Poetry and Disinterestedness, John Keats, William Hazlitt, Bianca Stone, and Gothic Grief

I’m back (from blogs on jazz) to thinking lots about poetry lately (and writing some): thinking focused on what makes poetry worth writing (and reading): what makes the act of writing poetry truly meaningful, truly necessary (required to be achieved, needed; essential, imperative, indispensable, incumbent). In 1955, sixty-four years ago, I began to read contemporary poetry with the serious attention it deserves. I attended “live” readings in New York City, and I spent a considerable amount of time listening to the then available Caedmon recordings: Dylan Thomas, T.S. Eliot, e.e. cummings, Edna St. Vincent Millay, W.H. Auden, Marianne Moore, Wallace Stevens, Archibald MacLeish, William Carlos Williams, Gertrude Stein, Robert Graves, Stephen Spender, et cetera.

I spent considerable time attempting to determine just what made poetry “truly meaningful,” essential, true–rather than a gratuitous (“not called for by the circumstances not necessary, appropriate, or justified UNWARRANTED”) act—and over the past sixty-four  years, I have read, heard and more than likely written work that might be regarded as spurious “creativity”: just showing off, displaying well-schooled (too often workshop well-schooled?) verbal finesse (or what one has been taught as finesse—playing “the game,” clever, “cute”); mistaking therapy (getting “stuff” off one’s mind, or chest–unloading) for The Real Thing; a martyrdom that sacrifices original thought and feeling for overt political purpose or persuasion (adopting a stance or “position”—a specific party platform the language of which is not one’s own); self-aggrandizement (overestimating one’s own importance or power—an attitude that might be present, and detrimental, no matter what activity one is engaged in); or the worst offense against genuine poetry perhaps: outright fakery—deceit, dissimulation, dissembling, enjoying being thought of as a “Poet” (capital “P”), pretending one is a Poet, but not necessarily producing much that resembles the art form itself.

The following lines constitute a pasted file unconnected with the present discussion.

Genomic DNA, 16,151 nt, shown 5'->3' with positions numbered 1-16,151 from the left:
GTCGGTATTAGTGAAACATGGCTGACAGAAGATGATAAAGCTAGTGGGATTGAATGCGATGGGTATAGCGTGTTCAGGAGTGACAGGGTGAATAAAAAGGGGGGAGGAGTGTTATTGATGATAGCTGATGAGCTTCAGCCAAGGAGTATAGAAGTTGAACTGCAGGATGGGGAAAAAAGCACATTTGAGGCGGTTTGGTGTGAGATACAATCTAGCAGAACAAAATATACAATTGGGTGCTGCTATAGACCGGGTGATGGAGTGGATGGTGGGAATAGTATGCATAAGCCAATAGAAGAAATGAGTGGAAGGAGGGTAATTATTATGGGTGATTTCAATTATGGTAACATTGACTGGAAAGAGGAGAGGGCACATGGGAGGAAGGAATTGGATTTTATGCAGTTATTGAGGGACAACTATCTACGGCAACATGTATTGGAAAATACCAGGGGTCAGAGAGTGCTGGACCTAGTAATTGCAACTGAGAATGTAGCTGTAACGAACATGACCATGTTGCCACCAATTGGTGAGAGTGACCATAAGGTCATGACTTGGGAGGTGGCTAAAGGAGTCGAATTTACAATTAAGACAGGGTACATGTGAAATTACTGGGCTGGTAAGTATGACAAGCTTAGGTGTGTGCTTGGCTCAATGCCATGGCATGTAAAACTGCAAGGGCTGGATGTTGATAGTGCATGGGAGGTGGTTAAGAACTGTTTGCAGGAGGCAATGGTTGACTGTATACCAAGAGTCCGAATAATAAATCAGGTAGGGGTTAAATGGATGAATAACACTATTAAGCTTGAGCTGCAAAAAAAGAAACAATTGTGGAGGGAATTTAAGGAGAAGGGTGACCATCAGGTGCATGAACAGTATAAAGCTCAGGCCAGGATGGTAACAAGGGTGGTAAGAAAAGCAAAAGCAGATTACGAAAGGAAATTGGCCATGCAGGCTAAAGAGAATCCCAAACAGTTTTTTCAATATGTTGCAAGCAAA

I’ve never had the courage of conviction of the totally committed, uncompromising Osip Mandelstam, who, when an aspiring young poet read his poems to him (“everything that I could”), listened attentively (“his face showing neither approval nor disapproval”), and finally said, “It doesn’t matter how gutta-percha [rigid natural latex produced from the sap of a Malaysian tree] a voice you read those poems in—they are still bad.”—and on another occasion, when the wannabe poet V. Kaverin read his work to Mandelstam, the poet spoke to him “sternly, with passion and conviction”: “There was no room for irony. It was important to him that I stop writing verses, and what he was saying was a defense of poetry against me and against those tens and hundreds of young men and women who were amusing themselves with the game of words.” (from Mandelstam, by Clarence Brown). Kaverin gained his first “intimation of the fact that poetry does not exist for itself alone, and that if it does not strive to express life, to give it lasting form, no one has any use for even the cleverest gathering of rhymed lines.”

I’ve read and heard some open to doubt, debatable “poetry” over the years, but I’ve never had the nerve to respond as Mandelstam did, although … on occasion, I’ve wished I had.

So … What IS The Real Thing? Whenever, now, I feel a bit uncertain, I go back to what I recognized, experienced as “The Real Thing” when I first read it—this a few years before I got serious about the art form in NYC: when I discovered the work of John Keats. As Andrew Motion writes in his excellent Keats: A Biography: “Keats confirms his ambition (his appeal to posterity became increasingly emphatic as he failed to find short-term success), and asserts his necessary independence. If he is to make his name as a poet, he says, it will be because he develops his individual gifts, rather than adapting them to suit the expectations of a ‘fierce miscreed.’ He pledges his loyalty to an aesthetic which is highly personal, rather than one which is determined by conventional readers or specific social forces … It is only by resisting the temptation to tease ‘the world for grace’ that poets can achieve their ambitions. Identity depends on calm self-possession.”